The Library provides access to e-books, music and other electronic collections. The Toronto Public Library website allows users to reserve materials and have them transferred to the user's preferred branch; the library operates a Dial-a-Story telephone hotline, which reads stories to children in sixteen languages. Toronto Public Library cardholders can digitally borrow books and movies since 2014 by creating an account on the online platform Hoopla. Als
A flea market is a type of street market which provides space for vendors to sell previously-owned merchandise. This type of market is seasonal, however in recent years there has been the development of'formal' and'casual' markets which divides a fixed-style market with long-term leases and a seasonal-style market with short-term leases. There tends to be an emphasis on sustainable consumption whereby items such as used goods, collectibles and vintage clothing can be purchased. Flea market vending is distinguished from street vending in that the market itself, not any other public attraction, brings in buyers. There is a variety of vendors. Vendors require skill in following retro and vintage trends as well as selecting merchandise which connects with the culture and identity of their customers. Different English-speaking countries use various names for flea markets. In Australian English, they are called'trash and treasure markets'. In Philippine English, the word is tianggê from the word tianguis via Mexican Spanish, supplanting the indigenous term talipapâ.
In India, it is known as gurjari or shrukawadi bazaar or as juna bazaar. In the United Kingdom, they are known as "car boot sales" if the event takes place in a field or car park, as the vendors will sell goods from the'boot' of their car. If the event is held indoors, such as a school or church hall it is known as either a "jumble sale", or a "bring and buy sale". In Quebec and France, they are called Marché aux puces, while in French-speaking areas of Belgium, the name Brocante or vide-grenier is used. In German there are many words in use but the most common word is "Flohmarkt", meaning "flea market". In the predominantly Cuban/Hispanic areas of South Florida, they are called pulgero from pulga, the Spanish word for fleas. In the Southern part of Andalusia, due to the influence of Gibraltar English, they are known as "piojito", which means "little louse". In Chile they can be called persas or mercados persa and ferias libres, if selling fruit and vegetables. While the concept existed in places such as what are now India and China for millennia, the origins of the term "flea market" are disputed.
According to one theory, the Fly Market in 18th-century New York City began the association. The Dutch word vlaie was located at Maiden Lane near the East River in Manhattan; the land on which the market took place was a salt marsh with a brook, by the early 1800s the "Fly Market" was the city's principal market. A second theory maintains that "flea market" is a common English calque from the French "marché aux puces" which translates to "market of the fleas", labelled as such because the items sold were owned and worn containing fleas; the first reference to this term appeared in two conflicting stories about a location in Paris in the 1860s, known as the "marché aux puces". The traditional and most-publicized story is in the article "What Is a Flea Market?" by Albert LaFarge in the 1998 winter edition of Today's Flea Market magazine: "There is a general agreement that the term'Flea Market' is a literal translation of the French marché aux puces, an outdoor bazaar in Paris, named after those pesky little parasites of the order Siphonaptera that infested the upholstery of old furniture brought out for sale."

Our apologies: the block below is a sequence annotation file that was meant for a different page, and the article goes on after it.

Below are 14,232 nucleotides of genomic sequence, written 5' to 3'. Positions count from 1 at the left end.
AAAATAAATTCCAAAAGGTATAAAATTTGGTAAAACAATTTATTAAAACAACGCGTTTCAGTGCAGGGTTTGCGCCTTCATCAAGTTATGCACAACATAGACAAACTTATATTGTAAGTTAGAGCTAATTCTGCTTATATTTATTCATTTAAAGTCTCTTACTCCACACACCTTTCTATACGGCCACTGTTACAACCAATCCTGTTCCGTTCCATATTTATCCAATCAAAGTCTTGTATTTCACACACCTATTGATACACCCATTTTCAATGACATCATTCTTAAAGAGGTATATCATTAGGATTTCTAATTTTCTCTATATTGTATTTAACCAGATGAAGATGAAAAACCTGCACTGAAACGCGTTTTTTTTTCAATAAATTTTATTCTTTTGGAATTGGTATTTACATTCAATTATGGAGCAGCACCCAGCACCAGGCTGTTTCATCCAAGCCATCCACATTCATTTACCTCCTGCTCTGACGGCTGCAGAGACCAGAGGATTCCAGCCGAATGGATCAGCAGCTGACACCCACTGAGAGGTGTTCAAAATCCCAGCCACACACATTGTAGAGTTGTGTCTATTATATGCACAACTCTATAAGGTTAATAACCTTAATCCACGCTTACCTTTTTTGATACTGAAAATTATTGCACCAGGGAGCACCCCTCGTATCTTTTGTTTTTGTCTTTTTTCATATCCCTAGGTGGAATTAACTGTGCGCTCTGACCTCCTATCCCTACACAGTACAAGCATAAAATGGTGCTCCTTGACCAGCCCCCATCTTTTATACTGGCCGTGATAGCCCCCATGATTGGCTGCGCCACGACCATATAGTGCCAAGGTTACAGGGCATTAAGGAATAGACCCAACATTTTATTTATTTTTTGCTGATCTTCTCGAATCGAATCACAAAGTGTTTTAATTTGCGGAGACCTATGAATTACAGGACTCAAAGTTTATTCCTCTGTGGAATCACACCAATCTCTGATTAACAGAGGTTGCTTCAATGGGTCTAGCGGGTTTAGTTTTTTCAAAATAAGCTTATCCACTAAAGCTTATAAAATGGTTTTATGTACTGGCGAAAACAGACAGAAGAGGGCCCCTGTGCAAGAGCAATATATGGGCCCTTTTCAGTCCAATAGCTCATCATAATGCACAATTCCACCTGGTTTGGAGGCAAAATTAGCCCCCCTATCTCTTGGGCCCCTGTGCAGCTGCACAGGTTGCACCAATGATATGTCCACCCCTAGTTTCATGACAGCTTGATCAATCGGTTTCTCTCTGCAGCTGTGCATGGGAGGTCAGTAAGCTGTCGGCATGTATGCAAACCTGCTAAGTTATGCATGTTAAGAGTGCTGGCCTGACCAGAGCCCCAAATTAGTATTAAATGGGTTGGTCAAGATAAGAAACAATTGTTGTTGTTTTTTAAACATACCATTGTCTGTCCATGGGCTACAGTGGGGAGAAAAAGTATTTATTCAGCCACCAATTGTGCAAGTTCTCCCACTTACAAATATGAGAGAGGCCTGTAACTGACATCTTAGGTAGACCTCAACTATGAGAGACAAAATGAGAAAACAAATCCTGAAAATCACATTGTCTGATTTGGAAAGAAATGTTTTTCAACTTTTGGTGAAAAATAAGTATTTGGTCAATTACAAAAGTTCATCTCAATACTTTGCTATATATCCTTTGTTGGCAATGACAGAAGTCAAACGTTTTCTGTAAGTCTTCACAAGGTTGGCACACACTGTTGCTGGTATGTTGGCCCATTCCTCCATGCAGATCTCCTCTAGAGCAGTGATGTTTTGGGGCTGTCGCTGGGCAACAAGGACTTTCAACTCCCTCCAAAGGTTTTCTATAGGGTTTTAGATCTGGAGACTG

The second story appeared in the book Flea Markets, published in Europe by Chartwell Books, has in its introduction: In the time of the Emperor Napoleon III, the imperial architect Haussmann made plans for the broad, straight boulevards with rows of square houses in the center of Paris, along which army divisions could march with much pompous noise. The plans forced many dealers in second-hand goods to flee their old dwellings; these dislodged merchants were, allowed to continue selling their wares undisturbed right in the north of Paris, just outside the former fort, in front of the gate Porte de Clignancourt. The first stalls were erected in about 1860; the gathering together of all these exiles from the slums of Paris was soon given the name "marché aux puces", meaning "flea market" translation. There are flea markets in Japan. However, because the words "flea" and "free" are transcribed in the same Japanese katakana phonetic letters, they have mistaken them and started to use "free market" instead of "flea market."
Braderie Car boot sale Charity shop Farmers' market Garage sale Hamfest MASP Antique Market Pasar malam White elephant sale Flea market directories at Curlie World's best flea markets directory at fleamapket Flea market stories and tips at Flea Market Insiders